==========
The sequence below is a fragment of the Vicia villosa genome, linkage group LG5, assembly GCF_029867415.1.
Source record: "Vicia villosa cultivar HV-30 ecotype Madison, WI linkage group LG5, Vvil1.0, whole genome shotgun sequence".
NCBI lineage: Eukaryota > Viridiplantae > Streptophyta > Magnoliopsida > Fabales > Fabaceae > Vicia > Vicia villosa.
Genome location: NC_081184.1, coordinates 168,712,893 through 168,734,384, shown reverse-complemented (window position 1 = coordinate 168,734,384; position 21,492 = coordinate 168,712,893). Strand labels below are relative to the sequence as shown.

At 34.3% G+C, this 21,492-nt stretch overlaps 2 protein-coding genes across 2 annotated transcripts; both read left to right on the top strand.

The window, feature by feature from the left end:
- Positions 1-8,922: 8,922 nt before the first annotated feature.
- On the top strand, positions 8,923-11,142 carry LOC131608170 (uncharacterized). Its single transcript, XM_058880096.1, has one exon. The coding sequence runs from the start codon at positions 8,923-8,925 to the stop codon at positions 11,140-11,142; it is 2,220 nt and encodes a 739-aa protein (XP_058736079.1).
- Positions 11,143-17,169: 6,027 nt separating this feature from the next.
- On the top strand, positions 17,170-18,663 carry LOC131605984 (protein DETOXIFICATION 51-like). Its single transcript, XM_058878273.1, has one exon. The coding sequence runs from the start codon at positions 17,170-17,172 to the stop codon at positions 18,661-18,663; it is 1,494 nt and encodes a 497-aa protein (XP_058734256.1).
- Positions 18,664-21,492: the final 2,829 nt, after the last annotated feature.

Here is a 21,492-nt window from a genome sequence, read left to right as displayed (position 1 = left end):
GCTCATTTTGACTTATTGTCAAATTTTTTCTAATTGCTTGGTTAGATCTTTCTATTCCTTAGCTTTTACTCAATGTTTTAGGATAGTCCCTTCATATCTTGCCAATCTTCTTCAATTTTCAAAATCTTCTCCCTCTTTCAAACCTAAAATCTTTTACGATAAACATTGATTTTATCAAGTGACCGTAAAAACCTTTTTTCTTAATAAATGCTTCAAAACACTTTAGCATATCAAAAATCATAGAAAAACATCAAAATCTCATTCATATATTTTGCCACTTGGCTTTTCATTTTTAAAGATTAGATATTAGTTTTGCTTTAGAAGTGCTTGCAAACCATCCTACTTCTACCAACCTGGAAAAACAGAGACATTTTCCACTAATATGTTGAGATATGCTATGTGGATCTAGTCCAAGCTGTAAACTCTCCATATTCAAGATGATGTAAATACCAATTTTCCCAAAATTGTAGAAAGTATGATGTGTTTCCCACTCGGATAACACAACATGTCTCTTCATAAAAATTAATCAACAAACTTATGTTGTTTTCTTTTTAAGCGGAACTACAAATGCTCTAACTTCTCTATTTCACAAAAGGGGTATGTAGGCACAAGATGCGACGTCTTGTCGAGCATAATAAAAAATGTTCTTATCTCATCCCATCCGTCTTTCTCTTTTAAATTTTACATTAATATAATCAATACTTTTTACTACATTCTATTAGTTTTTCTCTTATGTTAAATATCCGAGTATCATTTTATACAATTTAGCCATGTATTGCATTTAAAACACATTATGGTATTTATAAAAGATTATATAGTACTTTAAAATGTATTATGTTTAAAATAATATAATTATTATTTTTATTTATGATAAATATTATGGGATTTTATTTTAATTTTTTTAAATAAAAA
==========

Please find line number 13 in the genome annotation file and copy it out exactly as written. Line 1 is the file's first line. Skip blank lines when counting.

GCTCATTTTGACTTATTGTCAAATTTTTTCTAATTGCTTGGTTAGATCTTTCTATTCCTTAGCTTTTACTCAATGTTTTAGGATAGTCCCTTCATATCTTGCCAATCTTCTTCAATTTTCAAAATCTTCTCCCTCTTTCAAACCTAAAATCTTTTACGATAAACATTGATTTTATCAAGTGACCGTAAAAACCTTTTTTCTTAATAAATGCTTCAAAACACTTTAGCATATCAAAAATCATAGAAAAACATCAAAATCTCATTCATATATTTTGCCACTTGGCTTTTCATTTTTAAAGATTAGATATTAGTTTTGCTTTAGAAGTGCTTGCAAACCATCCTACTTCTACCAACCTGGAAAAACAGAGACATTTTCCACTAATATGTTGAGATATGCTATGTGGATCTAGTCCAAGCTGTAAACTCTCCATATTCAAGATGATGTAAATACCAATTTTCCCAAAATTGTAGAAAGTATGATGTGTTTCCCACTCGGATAACACAACATGTCTCTTCATAAAAATTAATCAACAAACTTATGTTGTTTTCTTTTTAAGCGGAACTACAAATGCTCTAACTTCTCTATTTCACAAAAGGGGTATGTAGGCACAAGATGCGACGTCTTGTCGAGCATAATAAAAAATGTTCTTATCTCATCCCATCCGTCTTTCTCTTTTAAATTTTACATTAATATAATCAATACTTTTTACTACATTCTATTAGTTTTTCTCTTATGTTAAATATCCGAGTATCATTTTATACAATTTAGCCATGTATTGCATTTAAAACACATTATGGTATTTATAAAAGATTATATAGTACTTTAAAATGTATTATGTTTAAAATAATATAATTATTATTTTTATTTATGATAAATATTATGGGATTTTATTTTAATTTTTTTAAATAAAAA